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Steal one’s thunder

Q From Anon: Could you shed any light on the origins of to steal one’s thunder?

A There’s a rather splendid story about the origin of this most colourful phrase. We know about it because it was recounted by the eighteenth-century actor and playwright Colley Cibber, in his Lives of the Poets, and was also mentioned by Alexander Pope in his poem The Dunciad. The story goes that John Dennis, an actor-manager of the early part of the eighteenth century, had invented a machine to make stage thunder, which he employed in his own play, Appius and Virginia, performed at Drury Lane Theatre in London in 1709. Mr Dennis, whatever his inventive gifts, was a very bad playwright; the play was not a success and was soon taken off in favour of a production of Macbeth by another company. Dennis went to the opening night and was astonished to hear his thunder machine being used. He leapt to his feet and shouted, “That is my thunder, by God; the villains will play my thunder but not my play!”. Like so many successful sayings, it has subsequently been refined and sharpened.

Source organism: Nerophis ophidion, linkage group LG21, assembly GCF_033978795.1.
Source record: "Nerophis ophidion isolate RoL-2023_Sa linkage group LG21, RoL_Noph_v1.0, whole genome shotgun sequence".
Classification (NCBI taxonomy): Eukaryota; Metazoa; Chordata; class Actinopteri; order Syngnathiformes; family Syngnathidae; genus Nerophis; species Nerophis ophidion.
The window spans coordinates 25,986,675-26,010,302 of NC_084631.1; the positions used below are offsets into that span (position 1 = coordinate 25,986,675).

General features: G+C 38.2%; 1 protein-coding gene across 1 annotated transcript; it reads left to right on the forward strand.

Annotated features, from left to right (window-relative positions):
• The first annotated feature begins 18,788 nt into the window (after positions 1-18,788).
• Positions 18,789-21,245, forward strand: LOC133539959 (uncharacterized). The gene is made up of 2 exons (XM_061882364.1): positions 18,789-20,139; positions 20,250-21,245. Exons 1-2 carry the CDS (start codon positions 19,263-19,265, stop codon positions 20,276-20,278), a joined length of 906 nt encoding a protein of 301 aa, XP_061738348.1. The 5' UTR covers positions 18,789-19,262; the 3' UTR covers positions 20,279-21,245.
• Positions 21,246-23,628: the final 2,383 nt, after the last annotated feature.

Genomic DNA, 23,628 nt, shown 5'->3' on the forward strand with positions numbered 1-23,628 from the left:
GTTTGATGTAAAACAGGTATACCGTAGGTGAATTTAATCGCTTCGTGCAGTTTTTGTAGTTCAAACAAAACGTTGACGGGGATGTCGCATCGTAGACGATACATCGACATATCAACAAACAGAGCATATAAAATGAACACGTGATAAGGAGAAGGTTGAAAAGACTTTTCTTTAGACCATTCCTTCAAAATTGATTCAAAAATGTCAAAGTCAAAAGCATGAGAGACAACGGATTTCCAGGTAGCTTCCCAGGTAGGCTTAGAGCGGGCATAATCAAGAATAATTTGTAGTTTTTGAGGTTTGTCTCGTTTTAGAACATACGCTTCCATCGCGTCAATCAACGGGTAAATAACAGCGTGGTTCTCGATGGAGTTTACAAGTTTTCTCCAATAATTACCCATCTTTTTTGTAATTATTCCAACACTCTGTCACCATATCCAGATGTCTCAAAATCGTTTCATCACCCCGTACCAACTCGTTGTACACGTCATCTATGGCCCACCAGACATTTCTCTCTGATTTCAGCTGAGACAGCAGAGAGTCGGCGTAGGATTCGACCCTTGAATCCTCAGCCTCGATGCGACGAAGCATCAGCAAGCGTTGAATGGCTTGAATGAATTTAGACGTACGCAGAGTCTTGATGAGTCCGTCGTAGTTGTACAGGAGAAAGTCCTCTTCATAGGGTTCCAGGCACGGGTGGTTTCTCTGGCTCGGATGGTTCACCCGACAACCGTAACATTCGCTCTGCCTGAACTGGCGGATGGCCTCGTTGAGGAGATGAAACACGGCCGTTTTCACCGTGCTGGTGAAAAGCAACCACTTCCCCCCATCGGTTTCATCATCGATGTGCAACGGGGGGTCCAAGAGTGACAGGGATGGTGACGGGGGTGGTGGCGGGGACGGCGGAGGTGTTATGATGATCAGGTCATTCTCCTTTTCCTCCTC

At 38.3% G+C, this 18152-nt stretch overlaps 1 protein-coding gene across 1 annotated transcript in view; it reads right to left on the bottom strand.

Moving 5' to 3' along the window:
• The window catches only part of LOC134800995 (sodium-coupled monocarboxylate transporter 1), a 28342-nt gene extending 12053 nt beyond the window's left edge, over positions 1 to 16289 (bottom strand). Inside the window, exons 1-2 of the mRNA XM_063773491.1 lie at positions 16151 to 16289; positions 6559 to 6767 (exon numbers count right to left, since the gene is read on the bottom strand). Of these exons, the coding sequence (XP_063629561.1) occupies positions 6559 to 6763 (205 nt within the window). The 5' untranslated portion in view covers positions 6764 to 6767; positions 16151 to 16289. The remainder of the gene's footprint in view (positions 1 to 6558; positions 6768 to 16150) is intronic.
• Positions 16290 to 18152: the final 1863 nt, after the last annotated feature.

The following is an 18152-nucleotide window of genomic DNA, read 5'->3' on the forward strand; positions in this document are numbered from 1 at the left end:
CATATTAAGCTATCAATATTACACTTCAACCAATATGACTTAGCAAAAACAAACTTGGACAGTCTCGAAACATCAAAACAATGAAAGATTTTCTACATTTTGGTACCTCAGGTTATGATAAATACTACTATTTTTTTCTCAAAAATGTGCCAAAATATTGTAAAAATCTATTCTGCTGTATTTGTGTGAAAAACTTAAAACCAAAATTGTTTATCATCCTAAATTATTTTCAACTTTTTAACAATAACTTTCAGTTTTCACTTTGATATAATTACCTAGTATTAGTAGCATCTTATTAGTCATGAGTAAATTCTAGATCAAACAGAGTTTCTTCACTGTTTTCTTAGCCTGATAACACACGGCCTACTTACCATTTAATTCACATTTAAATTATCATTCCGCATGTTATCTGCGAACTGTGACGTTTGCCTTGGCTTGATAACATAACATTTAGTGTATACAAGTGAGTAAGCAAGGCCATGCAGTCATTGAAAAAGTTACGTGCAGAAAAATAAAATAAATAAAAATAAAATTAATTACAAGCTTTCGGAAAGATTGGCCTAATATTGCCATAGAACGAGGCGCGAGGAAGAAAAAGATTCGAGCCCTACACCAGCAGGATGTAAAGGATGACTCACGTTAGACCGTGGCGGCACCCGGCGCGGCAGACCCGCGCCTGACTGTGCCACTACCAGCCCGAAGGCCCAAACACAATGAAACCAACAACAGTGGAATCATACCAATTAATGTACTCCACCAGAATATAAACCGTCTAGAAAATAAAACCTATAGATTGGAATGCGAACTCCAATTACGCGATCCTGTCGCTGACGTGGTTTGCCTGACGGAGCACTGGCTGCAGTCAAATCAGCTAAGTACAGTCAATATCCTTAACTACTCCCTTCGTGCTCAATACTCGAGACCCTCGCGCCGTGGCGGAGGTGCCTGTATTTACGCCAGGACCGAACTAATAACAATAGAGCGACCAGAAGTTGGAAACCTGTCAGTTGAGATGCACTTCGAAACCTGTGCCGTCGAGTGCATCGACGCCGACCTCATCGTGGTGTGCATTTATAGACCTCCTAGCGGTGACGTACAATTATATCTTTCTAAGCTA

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Copyright © Michael Quinion, 1996–. All rights reserved.
Page created 22 Jan. 2000

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The English language is forever changing. New words appear; old ones fall out of use or alter their meanings. World Wide Words tries to record at least a part of this shifting wordscape by featuring new words, word histories, words in the news, and the curiosities of native English speech.

World Wide Words is copyright © Michael Quinion, 1996–. All rights reserved.
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Last modified: 22 January 2000.